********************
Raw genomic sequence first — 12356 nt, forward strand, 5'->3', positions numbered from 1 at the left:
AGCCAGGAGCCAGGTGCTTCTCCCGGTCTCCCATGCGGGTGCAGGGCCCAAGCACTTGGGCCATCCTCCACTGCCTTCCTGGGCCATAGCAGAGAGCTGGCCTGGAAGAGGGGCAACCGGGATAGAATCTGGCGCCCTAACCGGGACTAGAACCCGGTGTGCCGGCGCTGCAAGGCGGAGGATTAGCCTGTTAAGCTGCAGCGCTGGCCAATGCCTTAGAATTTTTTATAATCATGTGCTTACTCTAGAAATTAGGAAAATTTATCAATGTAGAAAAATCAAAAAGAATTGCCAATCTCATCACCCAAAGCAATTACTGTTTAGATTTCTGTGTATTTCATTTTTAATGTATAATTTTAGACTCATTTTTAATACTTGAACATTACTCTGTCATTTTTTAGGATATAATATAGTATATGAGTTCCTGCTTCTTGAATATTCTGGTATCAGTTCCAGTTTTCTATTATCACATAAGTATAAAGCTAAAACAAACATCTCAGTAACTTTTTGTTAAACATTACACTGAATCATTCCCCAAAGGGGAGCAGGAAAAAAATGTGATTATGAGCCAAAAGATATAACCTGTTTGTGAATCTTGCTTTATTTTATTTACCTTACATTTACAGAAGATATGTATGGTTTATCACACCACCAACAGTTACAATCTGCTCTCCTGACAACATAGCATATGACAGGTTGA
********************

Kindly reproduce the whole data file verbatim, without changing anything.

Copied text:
Raw genomic sequence first — 12356 nt, forward strand, 5'->3', positions numbered from 1 at the left:
AGCCAGGAGCCAGGTGCTTCTCCCGGTCTCCCATGCGGGTGCAGGGCCCAAGCACTTGGGCCATCCTCCACTGCCTTCCTGGGCCATAGCAGAGAGCTGGCCTGGAAGAGGGGCAACCGGGATAGAATCTGGCGCCCTAACCGGGACTAGAACCCGGTGTGCCGGCGCTGCAAGGCGGAGGATTAGCCTGTTAAGCTGCAGCGCTGGCCAATGCCTTAGAATTTTTTATAATCATGTGCTTACTCTAGAAATTAGGAAAATTTATCAATGTAGAAAAATCAAAAAGAATTGCCAATCTCATCACCCAAAGCAATTACTGTTTAGATTTCTGTGTATTTCATTTTTAATGTATAATTTTAGACTCATTTTTAATACTTGAACATTACTCTGTCATTTTTTAGGATATAATATAGTATATGAGTTCCTGCTTCTTGAATATTCTGGTATCAGTTCCAGTTTTCTATTATCACATAAGTATAAAGCTAAAACAAACATCTCAGTAACTTTTTGTTAAACATTACACTGAATCATTCCCCAAAGGGGAGCAGGAAAAAAATGTGATTATGAGCCAAAAGATATAACCTGTTTGTGAATCTTGCTTTATTTTATTTACCTTACATTTACAGAAGATATGTATGGTTTATCACACCACCAACAGTTACAATCTGCTCTCCTGACAACATAGCATATGACAGGTTGA